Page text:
Kings Landing

Kings Landing

There’s No Time Like the Present to Discover the Past! 

From feeling the floorboards shake as a giant water-powered saw produces shipbuilding lumber at the Sawmill to catching a whiff of Mrs. Lint’s hearty soup simmering over the crackling fire, you’ll leave having experienced the mid 1800s — not just having heard tales.  

Situated along the Saint John River, this 300-acre open air, 19th century historical village is home to costumed characters, friendly farm animals, flower and vegetable gardens, beautiful scenery, the King’s Head Inn Restaurant, and 70 historic buildings. Kings Landing also offers workshops, educational programs, children’s summer camps, exhibits, and unique culinary experiences. 

Located just 20 minutes from Fredericton, New Brunswick, Kings Landing is a must-see attraction open from June to October and for special events throughout the year. 


5804 Route 102
Prince William, NB

Plan Your Visit

For more information, visit Kings Landing’s website or email


Natalie Bull, Executive Director of the National Trust for Canada, launches Canada Historic Places Day 2020 with an exclusive tour of Kings Landing Historic settlement, New Brunswick.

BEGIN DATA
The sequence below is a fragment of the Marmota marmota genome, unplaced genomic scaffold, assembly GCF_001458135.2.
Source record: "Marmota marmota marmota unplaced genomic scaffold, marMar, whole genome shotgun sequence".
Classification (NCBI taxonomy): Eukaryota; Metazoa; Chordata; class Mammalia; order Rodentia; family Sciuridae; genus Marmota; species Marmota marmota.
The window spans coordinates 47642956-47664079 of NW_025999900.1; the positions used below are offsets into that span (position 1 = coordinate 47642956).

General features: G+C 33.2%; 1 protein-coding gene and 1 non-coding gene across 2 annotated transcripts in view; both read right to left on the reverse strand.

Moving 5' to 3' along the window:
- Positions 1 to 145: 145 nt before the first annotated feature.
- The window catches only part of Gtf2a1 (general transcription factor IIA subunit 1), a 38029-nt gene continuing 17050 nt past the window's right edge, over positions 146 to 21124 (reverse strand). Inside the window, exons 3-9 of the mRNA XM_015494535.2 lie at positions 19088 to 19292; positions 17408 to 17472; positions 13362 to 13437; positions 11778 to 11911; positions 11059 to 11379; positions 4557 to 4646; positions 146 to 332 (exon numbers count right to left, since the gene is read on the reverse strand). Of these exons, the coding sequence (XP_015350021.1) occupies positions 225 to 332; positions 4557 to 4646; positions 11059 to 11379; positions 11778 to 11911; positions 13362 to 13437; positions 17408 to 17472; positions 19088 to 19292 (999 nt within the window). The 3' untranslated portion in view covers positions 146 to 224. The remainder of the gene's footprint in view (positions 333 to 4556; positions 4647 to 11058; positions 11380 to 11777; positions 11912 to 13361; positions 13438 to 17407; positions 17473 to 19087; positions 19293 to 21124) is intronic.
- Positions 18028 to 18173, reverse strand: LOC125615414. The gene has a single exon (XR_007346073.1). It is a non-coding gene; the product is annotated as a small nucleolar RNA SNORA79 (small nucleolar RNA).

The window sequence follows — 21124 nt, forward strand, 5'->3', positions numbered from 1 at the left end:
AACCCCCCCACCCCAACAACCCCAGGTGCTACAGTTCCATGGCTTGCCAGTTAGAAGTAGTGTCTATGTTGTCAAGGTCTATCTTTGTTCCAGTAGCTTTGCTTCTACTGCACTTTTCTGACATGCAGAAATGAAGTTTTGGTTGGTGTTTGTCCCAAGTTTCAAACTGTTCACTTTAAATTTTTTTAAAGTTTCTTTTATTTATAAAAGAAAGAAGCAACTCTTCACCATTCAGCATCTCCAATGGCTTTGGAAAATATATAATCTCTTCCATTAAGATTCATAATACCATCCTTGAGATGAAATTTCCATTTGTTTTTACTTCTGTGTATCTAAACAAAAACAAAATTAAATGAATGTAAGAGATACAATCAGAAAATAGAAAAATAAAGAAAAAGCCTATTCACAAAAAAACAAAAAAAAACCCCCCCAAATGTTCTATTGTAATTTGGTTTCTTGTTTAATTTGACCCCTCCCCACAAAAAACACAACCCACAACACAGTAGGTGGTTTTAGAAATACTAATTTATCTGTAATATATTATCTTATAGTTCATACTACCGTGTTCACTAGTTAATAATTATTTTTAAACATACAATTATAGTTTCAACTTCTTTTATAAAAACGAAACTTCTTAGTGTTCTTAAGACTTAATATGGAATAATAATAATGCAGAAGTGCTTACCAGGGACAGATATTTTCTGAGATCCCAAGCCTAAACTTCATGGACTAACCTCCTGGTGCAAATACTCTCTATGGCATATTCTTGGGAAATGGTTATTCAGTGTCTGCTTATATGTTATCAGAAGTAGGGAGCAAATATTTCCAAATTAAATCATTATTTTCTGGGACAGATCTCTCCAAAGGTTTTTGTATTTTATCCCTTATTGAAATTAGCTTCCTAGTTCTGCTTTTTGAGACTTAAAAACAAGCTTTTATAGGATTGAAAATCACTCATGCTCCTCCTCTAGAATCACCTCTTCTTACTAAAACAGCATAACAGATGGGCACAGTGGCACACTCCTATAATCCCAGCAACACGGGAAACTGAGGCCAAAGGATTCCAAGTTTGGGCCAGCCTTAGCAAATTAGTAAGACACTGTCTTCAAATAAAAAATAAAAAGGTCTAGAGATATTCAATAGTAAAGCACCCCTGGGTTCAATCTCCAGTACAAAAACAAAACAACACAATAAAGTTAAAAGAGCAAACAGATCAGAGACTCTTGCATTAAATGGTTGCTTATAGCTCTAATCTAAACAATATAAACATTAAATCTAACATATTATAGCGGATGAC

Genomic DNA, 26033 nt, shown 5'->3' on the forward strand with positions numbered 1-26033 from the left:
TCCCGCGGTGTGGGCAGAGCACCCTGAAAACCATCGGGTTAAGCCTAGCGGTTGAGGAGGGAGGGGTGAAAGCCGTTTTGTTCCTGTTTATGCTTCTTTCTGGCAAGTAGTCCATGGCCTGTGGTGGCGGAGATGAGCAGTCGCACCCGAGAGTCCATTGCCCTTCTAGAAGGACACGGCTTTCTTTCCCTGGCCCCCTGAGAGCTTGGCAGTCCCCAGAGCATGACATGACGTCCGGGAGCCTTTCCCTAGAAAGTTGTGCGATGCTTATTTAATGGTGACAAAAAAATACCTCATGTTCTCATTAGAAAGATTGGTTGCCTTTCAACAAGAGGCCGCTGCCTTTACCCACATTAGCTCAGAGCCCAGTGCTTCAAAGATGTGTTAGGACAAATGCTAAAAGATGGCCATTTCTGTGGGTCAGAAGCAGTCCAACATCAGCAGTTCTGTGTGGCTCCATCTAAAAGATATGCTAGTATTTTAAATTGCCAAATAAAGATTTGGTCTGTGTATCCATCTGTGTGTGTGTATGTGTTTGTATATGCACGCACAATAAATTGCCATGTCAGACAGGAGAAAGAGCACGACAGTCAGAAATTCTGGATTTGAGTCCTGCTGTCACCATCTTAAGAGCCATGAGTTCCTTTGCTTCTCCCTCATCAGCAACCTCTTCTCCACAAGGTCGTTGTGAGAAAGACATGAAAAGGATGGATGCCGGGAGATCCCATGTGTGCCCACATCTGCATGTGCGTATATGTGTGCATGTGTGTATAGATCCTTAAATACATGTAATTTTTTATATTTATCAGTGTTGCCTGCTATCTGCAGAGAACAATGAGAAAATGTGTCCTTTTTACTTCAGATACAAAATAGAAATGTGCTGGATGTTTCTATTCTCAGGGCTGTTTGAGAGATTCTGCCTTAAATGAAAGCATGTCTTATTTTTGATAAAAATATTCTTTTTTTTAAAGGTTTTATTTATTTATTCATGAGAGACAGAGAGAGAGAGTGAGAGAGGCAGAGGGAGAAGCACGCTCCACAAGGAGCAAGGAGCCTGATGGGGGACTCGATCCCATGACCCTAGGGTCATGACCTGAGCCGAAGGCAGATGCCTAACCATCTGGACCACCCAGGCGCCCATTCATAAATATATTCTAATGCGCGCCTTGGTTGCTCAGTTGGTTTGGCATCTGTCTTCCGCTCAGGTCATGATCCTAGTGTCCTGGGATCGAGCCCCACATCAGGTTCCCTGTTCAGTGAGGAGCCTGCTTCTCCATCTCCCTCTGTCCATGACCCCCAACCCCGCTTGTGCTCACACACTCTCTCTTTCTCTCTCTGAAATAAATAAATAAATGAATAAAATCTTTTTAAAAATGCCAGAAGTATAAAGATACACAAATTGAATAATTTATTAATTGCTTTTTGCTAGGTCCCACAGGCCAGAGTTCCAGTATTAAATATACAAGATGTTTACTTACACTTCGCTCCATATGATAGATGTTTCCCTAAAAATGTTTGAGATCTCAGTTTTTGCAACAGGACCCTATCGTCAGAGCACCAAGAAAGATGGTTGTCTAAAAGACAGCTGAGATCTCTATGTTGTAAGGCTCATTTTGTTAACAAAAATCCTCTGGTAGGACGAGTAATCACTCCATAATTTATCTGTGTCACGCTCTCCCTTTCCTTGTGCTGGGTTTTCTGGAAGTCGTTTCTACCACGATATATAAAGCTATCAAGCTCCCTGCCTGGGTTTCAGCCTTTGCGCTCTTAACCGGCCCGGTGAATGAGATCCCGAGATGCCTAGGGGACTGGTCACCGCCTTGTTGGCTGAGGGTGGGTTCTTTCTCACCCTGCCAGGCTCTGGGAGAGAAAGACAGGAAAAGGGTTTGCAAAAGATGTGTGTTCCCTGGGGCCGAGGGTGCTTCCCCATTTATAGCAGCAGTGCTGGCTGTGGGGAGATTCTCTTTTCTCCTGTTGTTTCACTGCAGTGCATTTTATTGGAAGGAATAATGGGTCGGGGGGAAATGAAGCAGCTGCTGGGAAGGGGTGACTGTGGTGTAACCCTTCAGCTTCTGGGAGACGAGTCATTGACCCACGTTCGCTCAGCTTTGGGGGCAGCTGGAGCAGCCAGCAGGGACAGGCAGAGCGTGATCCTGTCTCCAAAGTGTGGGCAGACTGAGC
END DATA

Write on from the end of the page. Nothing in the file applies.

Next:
Enjoy FREE admission at this historic place with your National Trust membership.

Become a member today!

The Passport Places network is made possible through valued partnerships with Canadian heritage organizations, site operators and owners.

Look for the following logo at participating historic sites.

Partner Organization: Kings Landing Corporation


Kings Landing

“Kings Landing to me, is a symbol of the long history of diversity in New Brunswick. Different religions, origins, and races of people all form different aspects of the “Village” and it becomes very apparent that modern day New Brunswick is a result of our rich history of diversity!”

– Carly Currie, Burtts Corner, NB


Kings Landing

“I love to see how my ancestors would have lived in days gone by. It brings back memories of my grandparents living on their farm. I am especially interested in the fiber arts that the women would have made during this time. You didn’t just go out and buy a new outfit whenever you wanted. You had to shear the sheep, spin the wool, weave the cloth and then make the outfit. Things have sure changed.”

– Cynthia West, Canaan Forks, NB

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